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Temperament differences between cotwins at least 15% discordant for birth-weight were compared for a group of 66 preterm twin pairs and a group of 70 fullterm twin pairs, assessed in the neonatal period. The assessment focused on irritability, resistance to soothing, activity, reactivity, and reinforcement value. For the most part, significant differences were not obtained between discordant preterm cotwins. Previous research  had demonstrated that the larger fullterm twin of discordant pairs was more irritable, more difficult to soothe, more active while awake and during sleep, less reactive to visual and auditory stimuli, and less reinforcing to the examiner than the smaller cotwin. It was concluded that, for the behavioral variables measured, the fullterm group is at higher risk than the preterm group, and that both the lighter and the heavier discordant twins displayed signs of early behavioral risk. The findings suggested that the continued gestation for cotwins discordant in weight may be a risk period for early temperament development of the twins.
Neonatal sleep behaviors and behavioral state cycling were observed for 20 pairs of same-sex, fullterm twins in which one twin of the pair was appropriate-for-gestational-age (AGA) and the other twin was small-for-gestational-age (SGA). Time-sampling recordings were made in active sleep of number and vigor of limb movements, body and head movements, and mouth movements. No group differences were observed for time spent in first active sleep, first quiet sleep, or length of first sleep cycle. Examination of specific behaviors indicated a significantly higher incidence of vigorous limb movements and right hand-to-mouth movements, with a trend for more small limb movements and left hand-to-face movements, for AGA twins when compared with SGA twins. SGA twins had significantly more spontaneous smiles and a trend for more spontaneous startles than AGA twins. A stepwise discriminant analysis indicated that a composite of the variables smile, large limb movement, startle, and left hand-to-face significantly discriminated between the two groups, with 90% correct classification of the AGA twins and 75% correct classification of the SGA twins. The results demonstrated the utility of evaluating specific sleep behaviors, rather than state cycling only, to describe differences in neonatal sleep characteristics between AGA and SGA twins.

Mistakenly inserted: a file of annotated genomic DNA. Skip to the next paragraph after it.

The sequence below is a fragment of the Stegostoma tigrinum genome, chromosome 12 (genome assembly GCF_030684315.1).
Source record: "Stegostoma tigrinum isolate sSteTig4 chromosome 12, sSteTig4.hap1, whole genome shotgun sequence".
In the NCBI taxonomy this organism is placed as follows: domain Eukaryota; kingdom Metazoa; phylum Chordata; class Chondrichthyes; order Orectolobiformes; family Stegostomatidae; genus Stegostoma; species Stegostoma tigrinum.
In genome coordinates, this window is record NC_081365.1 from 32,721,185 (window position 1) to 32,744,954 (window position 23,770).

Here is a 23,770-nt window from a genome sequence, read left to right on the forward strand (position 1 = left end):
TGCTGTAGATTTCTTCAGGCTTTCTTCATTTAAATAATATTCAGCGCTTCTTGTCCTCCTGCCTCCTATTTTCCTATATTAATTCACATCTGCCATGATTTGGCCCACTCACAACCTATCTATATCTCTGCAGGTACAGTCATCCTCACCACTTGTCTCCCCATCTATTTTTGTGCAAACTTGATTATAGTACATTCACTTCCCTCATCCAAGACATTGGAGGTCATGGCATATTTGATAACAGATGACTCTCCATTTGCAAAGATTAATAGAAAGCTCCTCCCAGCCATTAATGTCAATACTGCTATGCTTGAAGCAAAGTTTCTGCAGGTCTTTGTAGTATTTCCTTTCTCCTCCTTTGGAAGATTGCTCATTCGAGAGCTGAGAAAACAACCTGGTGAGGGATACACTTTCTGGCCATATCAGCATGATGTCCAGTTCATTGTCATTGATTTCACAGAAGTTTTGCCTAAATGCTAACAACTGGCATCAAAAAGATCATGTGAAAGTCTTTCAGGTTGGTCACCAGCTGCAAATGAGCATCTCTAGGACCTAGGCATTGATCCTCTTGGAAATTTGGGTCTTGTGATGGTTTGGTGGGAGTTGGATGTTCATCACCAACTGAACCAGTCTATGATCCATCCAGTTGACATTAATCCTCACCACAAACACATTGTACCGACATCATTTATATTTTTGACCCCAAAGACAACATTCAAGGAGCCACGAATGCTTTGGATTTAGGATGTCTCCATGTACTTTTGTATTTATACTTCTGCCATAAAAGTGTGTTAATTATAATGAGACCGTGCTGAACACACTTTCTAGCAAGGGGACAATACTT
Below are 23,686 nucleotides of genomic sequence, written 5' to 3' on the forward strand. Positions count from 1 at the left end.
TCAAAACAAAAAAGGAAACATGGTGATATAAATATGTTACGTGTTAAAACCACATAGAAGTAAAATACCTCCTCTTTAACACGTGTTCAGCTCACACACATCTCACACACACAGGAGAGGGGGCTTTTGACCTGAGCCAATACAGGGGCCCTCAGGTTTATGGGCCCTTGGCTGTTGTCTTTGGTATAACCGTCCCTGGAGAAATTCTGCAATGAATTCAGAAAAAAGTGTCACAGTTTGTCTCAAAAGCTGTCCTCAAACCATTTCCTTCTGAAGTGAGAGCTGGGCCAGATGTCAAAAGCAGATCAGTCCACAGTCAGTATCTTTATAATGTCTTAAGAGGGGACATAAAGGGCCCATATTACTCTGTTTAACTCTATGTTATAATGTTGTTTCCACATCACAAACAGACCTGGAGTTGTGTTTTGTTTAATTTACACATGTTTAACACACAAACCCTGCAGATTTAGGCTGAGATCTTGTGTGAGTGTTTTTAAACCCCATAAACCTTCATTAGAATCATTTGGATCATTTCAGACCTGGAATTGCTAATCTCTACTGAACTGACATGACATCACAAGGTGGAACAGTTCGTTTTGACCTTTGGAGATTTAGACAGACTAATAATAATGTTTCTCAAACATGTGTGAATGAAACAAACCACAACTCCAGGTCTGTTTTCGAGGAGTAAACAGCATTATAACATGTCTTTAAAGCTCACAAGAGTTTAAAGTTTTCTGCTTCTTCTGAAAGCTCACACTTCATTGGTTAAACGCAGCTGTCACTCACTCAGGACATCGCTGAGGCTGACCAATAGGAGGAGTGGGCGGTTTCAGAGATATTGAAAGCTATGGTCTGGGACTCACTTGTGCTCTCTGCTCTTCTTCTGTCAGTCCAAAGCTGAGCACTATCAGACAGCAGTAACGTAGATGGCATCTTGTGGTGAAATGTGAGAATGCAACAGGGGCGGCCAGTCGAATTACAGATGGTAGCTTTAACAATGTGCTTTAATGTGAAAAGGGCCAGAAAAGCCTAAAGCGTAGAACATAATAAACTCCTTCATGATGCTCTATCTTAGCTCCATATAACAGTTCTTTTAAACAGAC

Infants from 22 pairs of appropriate-for-gestational-age/small-for-gestational-age (AGA/SGA) same-sex twins were assessed for temperament stability between the neonatal period and 30 months of age. The evaluation of neonatal temperament included observers' ratings of irritability, resistance to soothing, activity level while awake, activity level during sleep, reactivity, and reinforcement value. At 6, 9, 12, 18, 24, and 30 months mothers rated their infants' temperament on standardized questionnaires which yielded nine temperament categories: activity level, rhythmicity, approach or withdrawal, adaptability, intensity of reaction, quality of mood, attention span, distractibility, and threshold of responsiveness. The Bayley Scales of Infant Development were administered at 6, 9, 12, 18, 24, and 30 months to assess mental development. The results of longitudinal correlational analyses indicated that, for the AGA infants, there was a pattern of significant predictive relations between the neonatal ratings of temperament and maternal ratings of temperament at 6, 9, 12, 18, 24, and 30 months. The SGA infants did not demonstrate similar behavioral stability from the lying-in period up to 30 months of age. Furthermore, for AGA infants there was a consistent trend for both reactivity and neonatal activity during sleep to predict mental development scores between 6 and 30 months. A similar pattern was not observed for the SGA cotwins. The results indicated that temperament stability is an additional area of risk for SGA twins, and that the developmental function of the underlying processes in the neonatal measures is different for AGA and SGA infants.